The case of Philippa Curtis, 21, from Suffolk, made public by the BBC News shocked the whole world. The motorist sent more than 20 text messages on a dark dual carriageway before she hit the back of a stationary car at 70 mph on the A40 near Wheatley in Oxfordshire. After hitting the parked vehicle, Curtis' car spun into oncoming traffic, hitting two more vehicles.
Due to the impact, the parked car's driver, Victoria McBryde from Northamptonshire, who stopped to deal with a burst tyre, was killed on the spot in November 2007 as she suffered a fatal brain injury. Curtis, however, managed to get away just with an arm injury.
Consequently, Philippa Curtis was accused of dangerous driving and convicted to prison for 21 months. In addition, the dangerous driver was also banned from driving for three years. To defend herself, Curtis admitted using her cell phone before the crash but denied using it at the time of the impact.
"I can't really describe in words how bad I actually feel," Curtis told the court. "I just feel awful that I was involved and I can't really imagine how the family must feel," she added.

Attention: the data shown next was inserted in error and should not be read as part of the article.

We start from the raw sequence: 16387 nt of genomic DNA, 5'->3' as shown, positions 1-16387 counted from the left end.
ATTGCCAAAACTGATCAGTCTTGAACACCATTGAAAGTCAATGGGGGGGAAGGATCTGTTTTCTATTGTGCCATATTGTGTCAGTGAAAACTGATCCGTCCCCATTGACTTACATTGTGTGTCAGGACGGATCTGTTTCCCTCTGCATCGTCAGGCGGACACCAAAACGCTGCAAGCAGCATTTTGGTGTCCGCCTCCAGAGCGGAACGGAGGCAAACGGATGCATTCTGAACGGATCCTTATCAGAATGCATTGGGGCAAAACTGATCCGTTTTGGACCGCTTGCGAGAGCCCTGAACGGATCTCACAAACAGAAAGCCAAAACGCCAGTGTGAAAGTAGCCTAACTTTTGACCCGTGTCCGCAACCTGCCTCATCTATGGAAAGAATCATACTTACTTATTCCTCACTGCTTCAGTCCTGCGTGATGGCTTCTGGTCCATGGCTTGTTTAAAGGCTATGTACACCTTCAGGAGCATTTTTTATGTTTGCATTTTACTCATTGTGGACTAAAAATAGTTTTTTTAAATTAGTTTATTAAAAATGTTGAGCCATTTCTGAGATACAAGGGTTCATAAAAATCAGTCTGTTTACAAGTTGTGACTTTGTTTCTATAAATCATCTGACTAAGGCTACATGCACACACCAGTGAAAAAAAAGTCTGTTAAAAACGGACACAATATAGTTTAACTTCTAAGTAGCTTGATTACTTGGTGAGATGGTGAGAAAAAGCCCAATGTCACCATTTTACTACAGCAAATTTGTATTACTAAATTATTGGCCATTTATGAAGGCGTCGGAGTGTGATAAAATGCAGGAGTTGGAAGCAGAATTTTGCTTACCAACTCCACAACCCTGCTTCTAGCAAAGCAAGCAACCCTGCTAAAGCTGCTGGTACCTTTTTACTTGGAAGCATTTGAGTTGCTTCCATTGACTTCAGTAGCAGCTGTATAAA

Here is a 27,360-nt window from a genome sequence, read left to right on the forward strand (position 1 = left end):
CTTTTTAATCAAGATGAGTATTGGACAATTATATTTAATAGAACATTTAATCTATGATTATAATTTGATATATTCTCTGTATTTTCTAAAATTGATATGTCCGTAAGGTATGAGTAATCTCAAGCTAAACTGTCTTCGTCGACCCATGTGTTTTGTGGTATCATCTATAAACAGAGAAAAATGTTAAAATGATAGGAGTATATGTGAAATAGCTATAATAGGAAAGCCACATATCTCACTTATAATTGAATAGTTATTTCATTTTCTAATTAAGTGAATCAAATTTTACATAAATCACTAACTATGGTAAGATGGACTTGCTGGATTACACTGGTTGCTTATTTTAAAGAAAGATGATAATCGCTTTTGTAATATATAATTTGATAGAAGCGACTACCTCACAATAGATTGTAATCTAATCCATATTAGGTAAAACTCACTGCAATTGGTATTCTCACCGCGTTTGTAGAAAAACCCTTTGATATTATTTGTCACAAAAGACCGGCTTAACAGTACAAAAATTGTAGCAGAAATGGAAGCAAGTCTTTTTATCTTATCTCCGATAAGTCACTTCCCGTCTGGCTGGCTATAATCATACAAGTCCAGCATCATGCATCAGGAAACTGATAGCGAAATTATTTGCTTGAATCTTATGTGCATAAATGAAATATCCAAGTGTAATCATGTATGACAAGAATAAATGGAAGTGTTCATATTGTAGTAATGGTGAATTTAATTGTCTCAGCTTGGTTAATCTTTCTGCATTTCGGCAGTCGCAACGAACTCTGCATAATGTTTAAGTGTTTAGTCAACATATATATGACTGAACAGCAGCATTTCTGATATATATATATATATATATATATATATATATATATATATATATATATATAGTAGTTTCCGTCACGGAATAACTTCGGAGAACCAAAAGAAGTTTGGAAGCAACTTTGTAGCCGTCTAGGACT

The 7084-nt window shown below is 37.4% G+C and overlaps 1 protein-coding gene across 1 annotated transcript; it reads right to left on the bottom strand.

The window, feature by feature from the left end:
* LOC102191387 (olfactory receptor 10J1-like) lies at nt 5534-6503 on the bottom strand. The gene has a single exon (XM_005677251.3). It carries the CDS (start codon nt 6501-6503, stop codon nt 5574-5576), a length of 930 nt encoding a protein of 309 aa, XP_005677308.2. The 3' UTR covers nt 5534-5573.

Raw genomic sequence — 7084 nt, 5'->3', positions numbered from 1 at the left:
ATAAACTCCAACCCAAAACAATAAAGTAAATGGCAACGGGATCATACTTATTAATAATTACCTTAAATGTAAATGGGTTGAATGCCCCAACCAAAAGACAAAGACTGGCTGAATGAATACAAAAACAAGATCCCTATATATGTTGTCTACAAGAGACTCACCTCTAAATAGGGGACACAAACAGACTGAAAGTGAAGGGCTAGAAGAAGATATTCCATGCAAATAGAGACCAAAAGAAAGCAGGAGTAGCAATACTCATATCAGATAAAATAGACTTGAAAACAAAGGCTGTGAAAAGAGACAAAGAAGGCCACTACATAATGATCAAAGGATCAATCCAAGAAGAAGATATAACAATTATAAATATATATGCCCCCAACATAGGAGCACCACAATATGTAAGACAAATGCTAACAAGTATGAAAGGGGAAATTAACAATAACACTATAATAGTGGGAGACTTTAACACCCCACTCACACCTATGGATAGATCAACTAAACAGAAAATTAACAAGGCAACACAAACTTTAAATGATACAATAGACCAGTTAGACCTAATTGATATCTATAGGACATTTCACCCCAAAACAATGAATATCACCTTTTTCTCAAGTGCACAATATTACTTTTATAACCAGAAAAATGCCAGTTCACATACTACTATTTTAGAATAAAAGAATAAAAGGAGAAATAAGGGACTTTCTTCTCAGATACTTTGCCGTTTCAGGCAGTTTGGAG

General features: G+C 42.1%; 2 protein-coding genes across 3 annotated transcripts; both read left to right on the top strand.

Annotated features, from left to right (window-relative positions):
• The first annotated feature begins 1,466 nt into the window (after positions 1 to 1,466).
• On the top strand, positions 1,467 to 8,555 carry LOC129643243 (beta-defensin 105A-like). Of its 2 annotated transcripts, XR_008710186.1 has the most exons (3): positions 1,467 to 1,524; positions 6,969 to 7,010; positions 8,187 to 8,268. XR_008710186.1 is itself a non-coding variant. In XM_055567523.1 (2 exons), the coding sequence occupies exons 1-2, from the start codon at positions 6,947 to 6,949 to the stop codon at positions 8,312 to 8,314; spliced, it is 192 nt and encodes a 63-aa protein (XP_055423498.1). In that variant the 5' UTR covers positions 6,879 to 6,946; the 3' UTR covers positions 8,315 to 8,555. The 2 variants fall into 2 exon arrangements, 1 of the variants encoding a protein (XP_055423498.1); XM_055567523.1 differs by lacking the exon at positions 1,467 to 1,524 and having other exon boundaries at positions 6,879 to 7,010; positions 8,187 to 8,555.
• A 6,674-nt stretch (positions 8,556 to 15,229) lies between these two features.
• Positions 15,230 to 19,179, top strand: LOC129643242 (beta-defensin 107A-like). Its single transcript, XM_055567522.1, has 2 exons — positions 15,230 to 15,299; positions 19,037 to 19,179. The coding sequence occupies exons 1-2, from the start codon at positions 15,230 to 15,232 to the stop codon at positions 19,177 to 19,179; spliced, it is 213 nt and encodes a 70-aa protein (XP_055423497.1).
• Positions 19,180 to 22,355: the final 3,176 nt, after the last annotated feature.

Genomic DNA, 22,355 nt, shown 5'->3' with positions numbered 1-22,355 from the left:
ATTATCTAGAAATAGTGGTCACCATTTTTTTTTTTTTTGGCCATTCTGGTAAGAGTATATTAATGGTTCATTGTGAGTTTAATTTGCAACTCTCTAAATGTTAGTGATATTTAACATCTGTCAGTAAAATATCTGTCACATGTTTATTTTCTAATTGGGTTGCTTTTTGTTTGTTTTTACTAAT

Nevertheless, it seems that before the fatal crash, she made various calls sent text messages to a number of friends using predictive text. By sentencing Curtis to jail, Judge Julian Hall said using a mobile phone while driving was “madness”.
“I want to get across to people of your generation that driving is a skill which needs 100 per cent concentration and to use a mobile phone while driving is folly,” he explained.
Madness or not, a tragedy happened because of Curtis' negligence and to be honest, the sentence is far too mild for her crime.